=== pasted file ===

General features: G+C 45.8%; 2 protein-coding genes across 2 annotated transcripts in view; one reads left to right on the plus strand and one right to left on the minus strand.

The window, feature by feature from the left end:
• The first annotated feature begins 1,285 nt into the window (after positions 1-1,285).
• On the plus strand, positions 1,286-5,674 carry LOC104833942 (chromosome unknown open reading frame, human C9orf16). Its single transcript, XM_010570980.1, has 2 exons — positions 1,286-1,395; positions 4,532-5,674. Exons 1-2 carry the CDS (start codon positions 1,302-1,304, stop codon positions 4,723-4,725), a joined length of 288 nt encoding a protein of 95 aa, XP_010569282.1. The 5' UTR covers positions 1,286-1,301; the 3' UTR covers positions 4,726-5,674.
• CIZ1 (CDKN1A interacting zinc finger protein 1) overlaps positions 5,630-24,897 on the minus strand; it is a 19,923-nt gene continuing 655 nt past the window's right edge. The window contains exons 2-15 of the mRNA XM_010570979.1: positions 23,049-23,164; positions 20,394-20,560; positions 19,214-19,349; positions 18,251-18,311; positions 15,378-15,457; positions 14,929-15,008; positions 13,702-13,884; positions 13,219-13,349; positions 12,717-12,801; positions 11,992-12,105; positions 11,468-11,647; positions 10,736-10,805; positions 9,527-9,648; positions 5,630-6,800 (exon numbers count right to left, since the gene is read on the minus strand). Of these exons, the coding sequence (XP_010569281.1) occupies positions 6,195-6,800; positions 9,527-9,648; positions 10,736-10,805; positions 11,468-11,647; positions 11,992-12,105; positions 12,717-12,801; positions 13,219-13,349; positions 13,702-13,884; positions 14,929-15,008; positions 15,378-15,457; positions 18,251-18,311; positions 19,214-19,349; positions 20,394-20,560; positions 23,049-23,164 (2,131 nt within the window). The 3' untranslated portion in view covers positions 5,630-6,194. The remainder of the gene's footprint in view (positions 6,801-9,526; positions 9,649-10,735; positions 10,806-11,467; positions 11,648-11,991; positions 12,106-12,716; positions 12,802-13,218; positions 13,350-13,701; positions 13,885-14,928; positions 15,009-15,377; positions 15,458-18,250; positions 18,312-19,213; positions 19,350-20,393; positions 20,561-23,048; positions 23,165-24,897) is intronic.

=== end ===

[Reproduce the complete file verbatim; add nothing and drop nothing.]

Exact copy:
General features: G+C 45.8%; 2 protein-coding genes across 2 annotated transcripts in view; one reads left to right on the plus strand and one right to left on the minus strand.

The window, feature by feature from the left end:
• The first annotated feature begins 1,285 nt into the window (after positions 1-1,285).
• On the plus strand, positions 1,286-5,674 carry LOC104833942 (chromosome unknown open reading frame, human C9orf16). Its single transcript, XM_010570980.1, has 2 exons — positions 1,286-1,395; positions 4,532-5,674. Exons 1-2 carry the CDS (start codon positions 1,302-1,304, stop codon positions 4,723-4,725), a joined length of 288 nt encoding a protein of 95 aa, XP_010569282.1. The 5' UTR covers positions 1,286-1,301; the 3' UTR covers positions 4,726-5,674.
• CIZ1 (CDKN1A interacting zinc finger protein 1) overlaps positions 5,630-24,897 on the minus strand; it is a 19,923-nt gene continuing 655 nt past the window's right edge. The window contains exons 2-15 of the mRNA XM_010570979.1: positions 23,049-23,164; positions 20,394-20,560; positions 19,214-19,349; positions 18,251-18,311; positions 15,378-15,457; positions 14,929-15,008; positions 13,702-13,884; positions 13,219-13,349; positions 12,717-12,801; positions 11,992-12,105; positions 11,468-11,647; positions 10,736-10,805; positions 9,527-9,648; positions 5,630-6,800 (exon numbers count right to left, since the gene is read on the minus strand). Of these exons, the coding sequence (XP_010569281.1) occupies positions 6,195-6,800; positions 9,527-9,648; positions 10,736-10,805; positions 11,468-11,647; positions 11,992-12,105; positions 12,717-12,801; positions 13,219-13,349; positions 13,702-13,884; positions 14,929-15,008; positions 15,378-15,457; positions 18,251-18,311; positions 19,214-19,349; positions 20,394-20,560; positions 23,049-23,164 (2,131 nt within the window). The 3' untranslated portion in view covers positions 5,630-6,194. The remainder of the gene's footprint in view (positions 6,801-9,526; positions 9,649-10,735; positions 10,806-11,467; positions 11,648-11,991; positions 12,106-12,716; positions 12,802-13,218; positions 13,350-13,701; positions 13,885-14,928; positions 15,009-15,377; positions 15,458-18,250; positions 18,312-19,213; positions 19,350-20,393; positions 20,561-23,048; positions 23,165-24,897) is intronic.